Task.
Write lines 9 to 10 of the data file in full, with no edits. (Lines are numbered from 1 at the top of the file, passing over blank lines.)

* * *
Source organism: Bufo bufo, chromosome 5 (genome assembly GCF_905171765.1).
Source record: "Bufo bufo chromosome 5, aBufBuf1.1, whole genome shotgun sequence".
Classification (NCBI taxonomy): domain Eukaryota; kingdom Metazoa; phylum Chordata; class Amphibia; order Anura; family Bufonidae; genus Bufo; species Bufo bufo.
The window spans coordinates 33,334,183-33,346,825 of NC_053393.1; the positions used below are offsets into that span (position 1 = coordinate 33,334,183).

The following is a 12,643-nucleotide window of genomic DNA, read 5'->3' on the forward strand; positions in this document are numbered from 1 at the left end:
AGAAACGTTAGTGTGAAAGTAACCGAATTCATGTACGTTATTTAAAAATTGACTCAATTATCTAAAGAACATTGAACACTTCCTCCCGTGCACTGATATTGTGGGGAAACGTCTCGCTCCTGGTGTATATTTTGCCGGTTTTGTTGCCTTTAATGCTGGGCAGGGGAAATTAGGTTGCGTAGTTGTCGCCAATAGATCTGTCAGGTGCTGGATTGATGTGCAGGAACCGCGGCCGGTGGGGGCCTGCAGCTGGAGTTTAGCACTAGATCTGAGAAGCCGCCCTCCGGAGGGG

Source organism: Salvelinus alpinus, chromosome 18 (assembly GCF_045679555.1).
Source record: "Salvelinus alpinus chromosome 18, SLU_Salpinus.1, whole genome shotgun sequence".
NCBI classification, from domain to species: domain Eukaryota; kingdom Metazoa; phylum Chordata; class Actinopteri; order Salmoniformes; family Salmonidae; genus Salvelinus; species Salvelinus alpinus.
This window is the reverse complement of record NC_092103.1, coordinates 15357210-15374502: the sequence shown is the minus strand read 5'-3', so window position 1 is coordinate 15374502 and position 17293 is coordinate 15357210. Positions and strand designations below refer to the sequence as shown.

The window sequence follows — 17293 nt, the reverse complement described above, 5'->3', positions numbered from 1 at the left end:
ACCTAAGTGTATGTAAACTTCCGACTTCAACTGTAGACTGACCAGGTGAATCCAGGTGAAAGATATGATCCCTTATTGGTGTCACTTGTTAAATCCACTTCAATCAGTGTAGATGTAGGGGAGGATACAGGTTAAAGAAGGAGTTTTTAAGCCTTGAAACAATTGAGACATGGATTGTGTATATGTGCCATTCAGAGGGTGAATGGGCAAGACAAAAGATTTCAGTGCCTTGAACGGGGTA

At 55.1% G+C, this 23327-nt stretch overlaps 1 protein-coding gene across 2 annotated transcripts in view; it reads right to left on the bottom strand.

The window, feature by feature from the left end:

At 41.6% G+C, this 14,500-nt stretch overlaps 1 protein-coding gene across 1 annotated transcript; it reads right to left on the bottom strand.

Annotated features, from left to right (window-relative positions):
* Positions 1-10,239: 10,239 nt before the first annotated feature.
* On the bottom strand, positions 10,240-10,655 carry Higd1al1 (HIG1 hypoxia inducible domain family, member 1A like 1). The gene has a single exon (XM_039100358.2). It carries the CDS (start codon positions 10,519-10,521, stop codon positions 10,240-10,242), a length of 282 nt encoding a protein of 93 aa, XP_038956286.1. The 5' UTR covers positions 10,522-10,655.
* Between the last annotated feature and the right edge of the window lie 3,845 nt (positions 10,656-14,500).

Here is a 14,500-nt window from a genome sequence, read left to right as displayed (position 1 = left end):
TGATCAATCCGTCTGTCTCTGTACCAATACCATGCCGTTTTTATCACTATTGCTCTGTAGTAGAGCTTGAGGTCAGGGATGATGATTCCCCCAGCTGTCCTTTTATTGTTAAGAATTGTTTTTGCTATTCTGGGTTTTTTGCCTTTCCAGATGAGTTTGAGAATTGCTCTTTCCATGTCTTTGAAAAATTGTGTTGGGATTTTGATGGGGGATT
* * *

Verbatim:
NCBI classification, from domain to species: domain Eukaryota; kingdom Metazoa; phylum Chordata; class Actinopteri; order Salmoniformes; family Salmonidae; genus Salvelinus; species Salvelinus alpinus.
This window is the reverse complement of record NC_092103.1, coordinates 15357210-15374502: the sequence shown is the minus strand read 5'-3', so window position 1 is coordinate 15374502 and position 17293 is coordinate 15357210. Positions and strand designations below refer to the sequence as shown.